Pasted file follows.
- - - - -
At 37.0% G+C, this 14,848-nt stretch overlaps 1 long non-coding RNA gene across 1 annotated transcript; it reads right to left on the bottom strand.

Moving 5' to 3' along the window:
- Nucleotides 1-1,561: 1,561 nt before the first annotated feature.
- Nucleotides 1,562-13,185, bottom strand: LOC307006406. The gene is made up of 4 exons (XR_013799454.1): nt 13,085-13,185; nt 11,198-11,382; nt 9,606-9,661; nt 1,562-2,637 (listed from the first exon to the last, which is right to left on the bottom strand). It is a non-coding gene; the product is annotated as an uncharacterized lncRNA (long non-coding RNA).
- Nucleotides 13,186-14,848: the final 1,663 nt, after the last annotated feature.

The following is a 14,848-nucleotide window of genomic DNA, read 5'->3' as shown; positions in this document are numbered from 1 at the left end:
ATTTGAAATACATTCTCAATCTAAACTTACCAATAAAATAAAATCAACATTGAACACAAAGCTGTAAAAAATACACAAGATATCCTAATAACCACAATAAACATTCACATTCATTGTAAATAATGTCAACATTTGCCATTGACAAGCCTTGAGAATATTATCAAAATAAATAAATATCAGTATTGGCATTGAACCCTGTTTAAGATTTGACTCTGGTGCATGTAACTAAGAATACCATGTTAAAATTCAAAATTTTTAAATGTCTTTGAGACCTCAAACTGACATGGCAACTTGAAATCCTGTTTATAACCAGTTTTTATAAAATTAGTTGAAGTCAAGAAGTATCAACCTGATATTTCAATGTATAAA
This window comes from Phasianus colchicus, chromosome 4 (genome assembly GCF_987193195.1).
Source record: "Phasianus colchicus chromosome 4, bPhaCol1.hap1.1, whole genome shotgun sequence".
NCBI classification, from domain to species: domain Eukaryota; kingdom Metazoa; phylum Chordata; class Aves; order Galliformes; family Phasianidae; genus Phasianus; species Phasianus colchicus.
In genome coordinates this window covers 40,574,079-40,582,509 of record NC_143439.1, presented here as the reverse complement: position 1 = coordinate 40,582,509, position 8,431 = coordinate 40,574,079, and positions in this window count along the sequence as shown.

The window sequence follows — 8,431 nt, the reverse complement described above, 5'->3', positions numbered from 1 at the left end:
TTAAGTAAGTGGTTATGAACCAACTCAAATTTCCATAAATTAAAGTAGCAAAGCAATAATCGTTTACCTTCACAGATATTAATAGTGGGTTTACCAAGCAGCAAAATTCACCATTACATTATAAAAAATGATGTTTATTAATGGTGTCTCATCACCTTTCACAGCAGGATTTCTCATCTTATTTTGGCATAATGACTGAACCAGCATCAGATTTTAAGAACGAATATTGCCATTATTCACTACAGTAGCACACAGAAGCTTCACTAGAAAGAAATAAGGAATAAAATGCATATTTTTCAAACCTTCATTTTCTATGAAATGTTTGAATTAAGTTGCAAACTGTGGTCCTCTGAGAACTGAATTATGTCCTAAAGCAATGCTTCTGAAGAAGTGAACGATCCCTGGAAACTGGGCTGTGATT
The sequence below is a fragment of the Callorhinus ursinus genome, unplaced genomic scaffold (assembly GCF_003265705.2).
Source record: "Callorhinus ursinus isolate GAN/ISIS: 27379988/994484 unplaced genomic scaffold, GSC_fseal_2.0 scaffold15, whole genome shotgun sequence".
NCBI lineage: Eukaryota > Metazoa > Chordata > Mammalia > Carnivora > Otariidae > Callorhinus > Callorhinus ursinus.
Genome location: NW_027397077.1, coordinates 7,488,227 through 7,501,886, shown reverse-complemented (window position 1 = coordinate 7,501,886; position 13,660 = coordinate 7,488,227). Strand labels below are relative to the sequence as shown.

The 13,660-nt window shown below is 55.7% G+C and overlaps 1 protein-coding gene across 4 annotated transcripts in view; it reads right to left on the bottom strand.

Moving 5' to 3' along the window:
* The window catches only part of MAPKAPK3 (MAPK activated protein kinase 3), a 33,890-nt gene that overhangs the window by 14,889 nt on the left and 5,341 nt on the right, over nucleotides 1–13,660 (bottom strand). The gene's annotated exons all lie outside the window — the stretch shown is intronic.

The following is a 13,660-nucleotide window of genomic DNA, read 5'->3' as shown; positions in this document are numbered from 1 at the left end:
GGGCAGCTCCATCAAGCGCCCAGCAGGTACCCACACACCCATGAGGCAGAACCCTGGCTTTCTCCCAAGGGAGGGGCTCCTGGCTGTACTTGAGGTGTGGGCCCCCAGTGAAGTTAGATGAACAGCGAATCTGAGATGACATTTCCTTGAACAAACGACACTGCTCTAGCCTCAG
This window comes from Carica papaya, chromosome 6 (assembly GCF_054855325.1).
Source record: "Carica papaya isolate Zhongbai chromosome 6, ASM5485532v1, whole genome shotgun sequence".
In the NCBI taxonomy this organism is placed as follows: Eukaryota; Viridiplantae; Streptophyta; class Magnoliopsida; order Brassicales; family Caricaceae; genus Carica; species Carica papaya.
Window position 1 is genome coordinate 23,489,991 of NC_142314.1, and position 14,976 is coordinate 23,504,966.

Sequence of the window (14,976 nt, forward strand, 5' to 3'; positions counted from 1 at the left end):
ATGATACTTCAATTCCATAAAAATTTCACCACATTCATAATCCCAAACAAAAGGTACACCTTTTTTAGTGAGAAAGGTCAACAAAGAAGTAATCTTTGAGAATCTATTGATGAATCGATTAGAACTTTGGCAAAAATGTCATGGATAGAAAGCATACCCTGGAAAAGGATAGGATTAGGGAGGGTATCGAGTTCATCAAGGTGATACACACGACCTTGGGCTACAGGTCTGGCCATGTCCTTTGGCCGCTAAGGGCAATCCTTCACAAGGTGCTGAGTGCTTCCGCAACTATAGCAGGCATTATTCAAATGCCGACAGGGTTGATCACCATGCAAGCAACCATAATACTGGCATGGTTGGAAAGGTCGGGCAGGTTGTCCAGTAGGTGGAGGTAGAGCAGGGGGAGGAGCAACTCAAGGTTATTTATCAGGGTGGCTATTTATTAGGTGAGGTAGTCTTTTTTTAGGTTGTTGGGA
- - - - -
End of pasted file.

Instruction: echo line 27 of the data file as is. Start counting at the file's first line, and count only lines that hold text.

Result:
Sequence of the window (14,976 nt, forward strand, 5' to 3'; positions counted from 1 at the left end):